Valvular Heart Disease

Valvular Heart Disease – Benjamin Palmer

Background

  • Aortic Stenosis: Degenerative calcification of the aortic cusps, usually due to congenital disease (bicuspid), chronic deterioration, or previous rheumatic inflammation
  • Aortic Insufficiency: Primary valve disease (rheumatic disease, bicuspid aortic valve, infective endocarditis, syphilis) or primary aortic root disease (medial degeneration, aortic dissection, Marfan’s syndrome, bicuspid aortic valve, syphilis, non-syndromic familial)
  • Mitral Regurgitation:
    • Acute: endocarditis, papillary muscle rupture post-MI, trauma, chordal rupture/leaflet flail in the setting of mitral valve prolapse
    • Chronic: myxomatous degeneration, rheumatic fever, healed endocarditis, mitral annular calcification, HOCM with systolic anterior motion, dilated cardiomyopathy
    • Secondary (aka “functional”): 2/2 LV dilation/dysfunction w/ structurally normal MV
  • Mitral Stenosis: Rheumatic fever is the leading cause of mitral stenosis worldwide
    • Calcific MS is more common in high income countries

 

Aortic stenosis

Presentation

  • Angina, syncope, exertional dyspnea, heart failure
  • 70 – 80 y/o symptoms; if bicuspid aortic valve expect 10-20 yrs earlier
  • Physical exam: Systolic crescendo-decrescendo murmur that radiates towards the carotids
    • Late peaking murmur, faint or absent S2, delayed carotid upstroke (suggest severe AS)

Management

  • Definitive treatment is valve replacement, with the most common indication being symptomatic, severe aortic stenosis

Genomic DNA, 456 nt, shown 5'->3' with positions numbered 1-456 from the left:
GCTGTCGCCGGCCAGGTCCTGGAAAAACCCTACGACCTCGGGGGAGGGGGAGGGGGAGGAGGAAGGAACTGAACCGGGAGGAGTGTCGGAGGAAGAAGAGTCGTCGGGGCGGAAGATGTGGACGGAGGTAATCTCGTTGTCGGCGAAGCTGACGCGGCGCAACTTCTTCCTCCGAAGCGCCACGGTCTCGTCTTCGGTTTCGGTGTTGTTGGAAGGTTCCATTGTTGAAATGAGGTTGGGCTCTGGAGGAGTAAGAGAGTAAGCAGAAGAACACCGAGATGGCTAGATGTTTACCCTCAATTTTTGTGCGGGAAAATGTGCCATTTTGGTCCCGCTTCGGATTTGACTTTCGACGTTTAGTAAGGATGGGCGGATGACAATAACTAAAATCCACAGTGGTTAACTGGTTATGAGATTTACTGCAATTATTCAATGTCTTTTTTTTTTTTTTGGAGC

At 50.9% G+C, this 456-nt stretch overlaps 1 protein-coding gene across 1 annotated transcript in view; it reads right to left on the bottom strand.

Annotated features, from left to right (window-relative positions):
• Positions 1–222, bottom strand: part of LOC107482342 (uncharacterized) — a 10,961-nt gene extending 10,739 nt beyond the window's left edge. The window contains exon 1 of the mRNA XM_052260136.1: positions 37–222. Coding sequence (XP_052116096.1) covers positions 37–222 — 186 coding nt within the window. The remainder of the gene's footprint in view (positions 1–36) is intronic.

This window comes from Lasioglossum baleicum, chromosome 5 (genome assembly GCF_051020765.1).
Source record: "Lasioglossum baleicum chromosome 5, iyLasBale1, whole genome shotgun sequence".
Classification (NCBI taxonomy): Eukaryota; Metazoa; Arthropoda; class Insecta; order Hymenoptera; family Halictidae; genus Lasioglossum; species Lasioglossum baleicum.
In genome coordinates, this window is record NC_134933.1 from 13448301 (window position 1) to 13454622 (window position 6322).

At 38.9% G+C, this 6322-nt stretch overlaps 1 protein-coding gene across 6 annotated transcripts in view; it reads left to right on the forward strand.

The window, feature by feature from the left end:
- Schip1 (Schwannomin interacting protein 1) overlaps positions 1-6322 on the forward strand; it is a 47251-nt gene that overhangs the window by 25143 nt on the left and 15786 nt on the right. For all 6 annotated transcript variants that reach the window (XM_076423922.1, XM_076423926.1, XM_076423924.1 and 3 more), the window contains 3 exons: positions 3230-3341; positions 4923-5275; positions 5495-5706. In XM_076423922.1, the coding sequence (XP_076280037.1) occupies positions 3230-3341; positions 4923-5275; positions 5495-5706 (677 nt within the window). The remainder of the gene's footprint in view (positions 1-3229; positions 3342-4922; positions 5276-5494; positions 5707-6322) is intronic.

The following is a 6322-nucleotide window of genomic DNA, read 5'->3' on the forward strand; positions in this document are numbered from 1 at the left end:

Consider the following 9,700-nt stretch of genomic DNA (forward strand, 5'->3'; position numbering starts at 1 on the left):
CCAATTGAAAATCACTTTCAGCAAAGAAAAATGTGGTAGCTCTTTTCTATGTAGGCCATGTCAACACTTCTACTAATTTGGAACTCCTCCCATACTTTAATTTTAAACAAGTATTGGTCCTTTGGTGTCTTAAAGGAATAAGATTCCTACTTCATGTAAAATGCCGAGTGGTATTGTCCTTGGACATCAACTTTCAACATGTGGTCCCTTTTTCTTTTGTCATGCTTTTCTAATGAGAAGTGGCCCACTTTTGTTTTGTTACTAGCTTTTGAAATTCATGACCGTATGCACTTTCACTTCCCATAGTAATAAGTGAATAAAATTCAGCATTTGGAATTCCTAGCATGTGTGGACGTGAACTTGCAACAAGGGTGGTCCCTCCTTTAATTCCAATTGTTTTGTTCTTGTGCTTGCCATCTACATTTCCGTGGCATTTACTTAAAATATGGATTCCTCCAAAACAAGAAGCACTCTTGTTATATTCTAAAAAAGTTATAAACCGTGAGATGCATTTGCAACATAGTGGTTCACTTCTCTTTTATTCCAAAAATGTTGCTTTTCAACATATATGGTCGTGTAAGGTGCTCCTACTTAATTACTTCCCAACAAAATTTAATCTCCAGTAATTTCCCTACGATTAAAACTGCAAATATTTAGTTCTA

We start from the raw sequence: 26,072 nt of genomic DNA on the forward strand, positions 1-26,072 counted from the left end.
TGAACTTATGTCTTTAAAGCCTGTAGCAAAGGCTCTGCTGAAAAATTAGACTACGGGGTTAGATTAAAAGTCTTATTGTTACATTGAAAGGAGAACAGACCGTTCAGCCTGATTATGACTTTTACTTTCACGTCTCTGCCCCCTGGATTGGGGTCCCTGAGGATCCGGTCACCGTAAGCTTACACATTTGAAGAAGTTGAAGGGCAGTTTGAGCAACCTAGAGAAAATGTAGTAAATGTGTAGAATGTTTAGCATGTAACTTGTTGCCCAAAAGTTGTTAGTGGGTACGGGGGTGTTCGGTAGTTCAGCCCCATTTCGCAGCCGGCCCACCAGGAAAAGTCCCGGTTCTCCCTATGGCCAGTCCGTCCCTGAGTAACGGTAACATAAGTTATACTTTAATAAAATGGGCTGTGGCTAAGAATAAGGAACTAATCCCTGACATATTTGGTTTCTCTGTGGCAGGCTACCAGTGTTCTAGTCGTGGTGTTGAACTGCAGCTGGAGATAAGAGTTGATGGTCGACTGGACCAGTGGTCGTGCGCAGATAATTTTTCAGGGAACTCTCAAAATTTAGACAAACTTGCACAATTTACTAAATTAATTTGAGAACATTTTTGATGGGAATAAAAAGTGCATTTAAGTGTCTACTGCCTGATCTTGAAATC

• Consult cardiac surgery for determination of SAVR vs TAVR (often a multidisciplinary decision between cardiac surgery and TAVR team)
    • In general, high risk surgical patients benefit most from TAVR
  • VUMC:  If the pt is determined to be intermediate to high operative risk by Cardiac Surgery, they will often recommend contacting the TAVR team for evaluation
  • Avoid rapid hemodynamic shifts and aggressive changes in preload or afterload
  • Aim for normotension: avoid preferential vasodilators such as hydralazine or nitroglycerin
    • significant vasodilation may coronary filling pressures myocardial ischemia
  • Monitoring:
    • Severe AS: TTE q 6-12 months; Moderate AS: TTE q 1-2 years; Mild AS: TTE q 3-5 years

 

 

Aortic Regurgitation

Presentation

  • Acute AR: The LV cannot respond to increased volume to maintain stroke volume, and thus patient will present with pulmonary edema and cardiogenic shock
  • Chronic AR: More indolent presentation, often patient will develop symptoms of heart failure including DoE, followed by orthopnea, PND
  • Physical exam: “Water-hammer” pulses, Quincke’s pulses, wide pulse pressure, laterally displaced PMI, high pitched “blowing” decrescendo murmur best heard at third intercostal space at left sternal border, Austin Flint murmur, S3​​​​​​​

Management

  • Acute severe AR should be treated with prompt surgical repair
  • Vasodilators such as nitroprusside and diuretics can be used to stabilize patient
  • Chronic severe AR should undergo replacement if: